Bose is a very private Company, some would say arrogant. They rarely hold press conferences except when they have a technology breakthrough. So this week’s press briefing for a new pair of desktop speakers was well worth the wait.
Working on a lifestyle technology magazine like SmartHouse one sees a lot of technology gear from notebooks to TV’s to top end Hi Fi systems to the latest attach gear for iPods and PCs.
But occasionally one gets blown away by the sheer performance and design of a product. In my case it is the latest desktop speakers from Bose. These small monsters are not only impressive but look good.
When I first heard them I was sitting a Hotel suite high above Sydney with a Bose executive who was demonstrating them in a controlled environment.
So it was not till I got back to my office and plugged them into a PC running Vista that I got blown away by the sheer quality and depth of the reproduction that these speakers delivered.
After playing the Bose demo DVD I then moved to an array of music from classical to rock to good old jazz and with each track the performance just got better and better. Even in a gaming environment these little beasts delivered.
So how did Bose achieve such a technological breakthrough?
Firstly Bose is a very arrogant company which while having an excellent pedigree for delivering great sound from small speakers they also suffer from the syndrome known as the “Bose way or no way”
What they have delivered a brilliant technology breakthrough with their desktop speakers they have failed to deliver the same breakthrough with their new Lifestyle home theatre system in that while the sound is good and the operation simple it has no iPod attach capability or USB port or Ethernet port that would allow users to access online content? (Separate review coming up soon).
When Bose first showed me these speakers they claimed that they were able to provide symphony hall-comparable sound from what are digital camera-sized speakers through what it called a breakthrough: a technology for delivering deep bass tones from small enclosures.
They were right. These speakers are as good as a $2,000 pair of speakers from a high end Hi Fi manufacturer.
The key to the roughly 12.7 centimetres-by-5.08 centimetres speakers is what Bose calls “dual internal opposing passive radiators.”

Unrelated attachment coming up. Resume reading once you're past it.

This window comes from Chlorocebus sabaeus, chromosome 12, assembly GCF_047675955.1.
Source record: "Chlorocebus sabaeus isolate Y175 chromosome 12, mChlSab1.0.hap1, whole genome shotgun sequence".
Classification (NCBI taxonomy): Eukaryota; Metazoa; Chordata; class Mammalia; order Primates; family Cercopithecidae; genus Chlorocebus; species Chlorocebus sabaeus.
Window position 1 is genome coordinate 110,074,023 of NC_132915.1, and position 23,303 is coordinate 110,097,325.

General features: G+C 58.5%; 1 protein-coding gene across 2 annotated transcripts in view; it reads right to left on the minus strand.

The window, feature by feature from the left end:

Conventional speakers typically feature one large radiator. Each of the new Bose speakers has two smaller radiators, in addition to a larger loudspeaker at the front of the unit.
With the radiators opposite one another inside the back of the speakers, the vibrations created by one work in opposition to those created by the other and cancel each other out. Without the opposing forces, such small speakers might creep along, propelled by the force of the powerful vibrations.
For now, the technology is incorporated only in the Computer MusicMonitor; however I am certain that they will pop up in other small speakers.
“I think the demand for smaller and better sound will never stop,” said Santiago Carvajal, a Bose business manager who introduced the product to me at the Shangri La Hotel in Sydney. “And this is our best effort to deliver lifelike sound from something smaller than we’ve ever done before.”
The privately held, $2 billion-a-year company only shows journalists the latest creations from its nearly 1,000-person engineering staff only once every few years, when it believes it’s made a breakthrough. The last such introductions were in 2004, when Bose rolled out its Wave Systems audio technology as well as an experimental high-end automobile suspension system.
Company officials said the technology behind their latest product took four years to refine once they struck upon the idea of pairing radiators to cancel out their mechanical vibrations without harming sound reproduction.
The Computer MusicMonitor includes a pair of speakers, a remote control and a jack to connect the speakers to desktop or laptop computers, or digital music players like Apple’s iPod.
The price in Australia is $499.00